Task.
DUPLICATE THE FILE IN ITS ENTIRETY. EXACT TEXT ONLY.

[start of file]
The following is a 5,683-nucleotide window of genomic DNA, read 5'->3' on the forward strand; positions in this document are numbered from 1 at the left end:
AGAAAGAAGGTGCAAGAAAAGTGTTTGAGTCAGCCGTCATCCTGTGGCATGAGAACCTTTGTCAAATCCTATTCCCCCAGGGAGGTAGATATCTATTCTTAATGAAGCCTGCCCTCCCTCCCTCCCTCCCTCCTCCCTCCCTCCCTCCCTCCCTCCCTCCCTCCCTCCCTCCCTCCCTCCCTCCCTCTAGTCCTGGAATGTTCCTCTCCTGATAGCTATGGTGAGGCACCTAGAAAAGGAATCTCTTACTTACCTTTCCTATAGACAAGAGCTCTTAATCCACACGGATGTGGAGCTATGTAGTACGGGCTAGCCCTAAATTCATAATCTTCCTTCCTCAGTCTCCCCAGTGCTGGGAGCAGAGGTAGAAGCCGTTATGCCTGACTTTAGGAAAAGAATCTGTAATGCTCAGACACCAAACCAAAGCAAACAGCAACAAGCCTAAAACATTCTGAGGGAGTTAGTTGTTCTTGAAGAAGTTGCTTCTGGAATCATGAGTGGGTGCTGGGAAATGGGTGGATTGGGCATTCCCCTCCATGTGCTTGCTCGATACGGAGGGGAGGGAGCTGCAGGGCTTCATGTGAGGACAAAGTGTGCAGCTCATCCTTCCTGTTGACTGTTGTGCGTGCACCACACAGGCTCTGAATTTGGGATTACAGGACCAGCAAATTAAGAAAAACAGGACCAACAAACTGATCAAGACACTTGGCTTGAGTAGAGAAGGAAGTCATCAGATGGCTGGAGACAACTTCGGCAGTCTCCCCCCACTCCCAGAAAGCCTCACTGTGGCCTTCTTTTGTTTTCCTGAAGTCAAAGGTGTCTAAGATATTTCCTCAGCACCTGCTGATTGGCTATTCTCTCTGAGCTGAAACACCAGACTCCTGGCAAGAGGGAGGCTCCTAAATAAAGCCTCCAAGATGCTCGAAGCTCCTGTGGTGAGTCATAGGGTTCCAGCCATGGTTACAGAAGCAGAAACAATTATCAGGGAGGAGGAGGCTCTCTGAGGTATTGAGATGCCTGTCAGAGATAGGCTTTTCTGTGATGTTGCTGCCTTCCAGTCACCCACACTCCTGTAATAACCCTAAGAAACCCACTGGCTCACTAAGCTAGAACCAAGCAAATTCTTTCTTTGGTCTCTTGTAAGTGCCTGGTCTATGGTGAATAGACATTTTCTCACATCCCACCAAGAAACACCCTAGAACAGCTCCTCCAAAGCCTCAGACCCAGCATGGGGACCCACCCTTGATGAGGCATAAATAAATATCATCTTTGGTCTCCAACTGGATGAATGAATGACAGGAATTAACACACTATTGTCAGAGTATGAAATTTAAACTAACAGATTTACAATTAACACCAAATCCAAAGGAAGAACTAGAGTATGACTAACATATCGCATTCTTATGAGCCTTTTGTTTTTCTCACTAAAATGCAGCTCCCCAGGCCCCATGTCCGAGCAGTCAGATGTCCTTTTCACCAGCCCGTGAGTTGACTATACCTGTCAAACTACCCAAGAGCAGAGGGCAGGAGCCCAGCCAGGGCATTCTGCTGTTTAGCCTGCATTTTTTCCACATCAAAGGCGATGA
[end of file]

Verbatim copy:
The following is a 5,683-nucleotide window of genomic DNA, read 5'->3' on the forward strand; positions in this document are numbered from 1 at the left end:
AGAAAGAAGGTGCAAGAAAAGTGTTTGAGTCAGCCGTCATCCTGTGGCATGAGAACCTTTGTCAAATCCTATTCCCCCAGGGAGGTAGATATCTATTCTTAATGAAGCCTGCCCTCCCTCCCTCCCTCCCTCCTCCCTCCCTCCCTCCCTCCCTCCCTCCCTCCCTCCCTCCCTCCCTCCCTCCCTCTAGTCCTGGAATGTTCCTCTCCTGATAGCTATGGTGAGGCACCTAGAAAAGGAATCTCTTACTTACCTTTCCTATAGACAAGAGCTCTTAATCCACACGGATGTGGAGCTATGTAGTACGGGCTAGCCCTAAATTCATAATCTTCCTTCCTCAGTCTCCCCAGTGCTGGGAGCAGAGGTAGAAGCCGTTATGCCTGACTTTAGGAAAAGAATCTGTAATGCTCAGACACCAAACCAAAGCAAACAGCAACAAGCCTAAAACATTCTGAGGGAGTTAGTTGTTCTTGAAGAAGTTGCTTCTGGAATCATGAGTGGGTGCTGGGAAATGGGTGGATTGGGCATTCCCCTCCATGTGCTTGCTCGATACGGAGGGGAGGGAGCTGCAGGGCTTCATGTGAGGACAAAGTGTGCAGCTCATCCTTCCTGTTGACTGTTGTGCGTGCACCACACAGGCTCTGAATTTGGGATTACAGGACCAGCAAATTAAGAAAAACAGGACCAACAAACTGATCAAGACACTTGGCTTGAGTAGAGAAGGAAGTCATCAGATGGCTGGAGACAACTTCGGCAGTCTCCCCCCACTCCCAGAAAGCCTCACTGTGGCCTTCTTTTGTTTTCCTGAAGTCAAAGGTGTCTAAGATATTTCCTCAGCACCTGCTGATTGGCTATTCTCTCTGAGCTGAAACACCAGACTCCTGGCAAGAGGGAGGCTCCTAAATAAAGCCTCCAAGATGCTCGAAGCTCCTGTGGTGAGTCATAGGGTTCCAGCCATGGTTACAGAAGCAGAAACAATTATCAGGGAGGAGGAGGCTCTCTGAGGTATTGAGATGCCTGTCAGAGATAGGCTTTTCTGTGATGTTGCTGCCTTCCAGTCACCCACACTCCTGTAATAACCCTAAGAAACCCACTGGCTCACTAAGCTAGAACCAAGCAAATTCTTTCTTTGGTCTCTTGTAAGTGCCTGGTCTATGGTGAATAGACATTTTCTCACATCCCACCAAGAAACACCCTAGAACAGCTCCTCCAAAGCCTCAGACCCAGCATGGGGACCCACCCTTGATGAGGCATAAATAAATATCATCTTTGGTCTCCAACTGGATGAATGAATGACAGGAATTAACACACTATTGTCAGAGTATGAAATTTAAACTAACAGATTTACAATTAACACCAAATCCAAAGGAAGAACTAGAGTATGACTAACATATCGCATTCTTATGAGCCTTTTGTTTTTCTCACTAAAATGCAGCTCCCCAGGCCCCATGTCCGAGCAGTCAGATGTCCTTTTCACCAGCCCGTGAGTTGACTATACCTGTCAAACTACCCAAGAGCAGAGGGCAGGAGCCCAGCCAGGGCATTCTGCTGTTTAGCCTGCATTTTTTCCACATCAAAGGCGATGA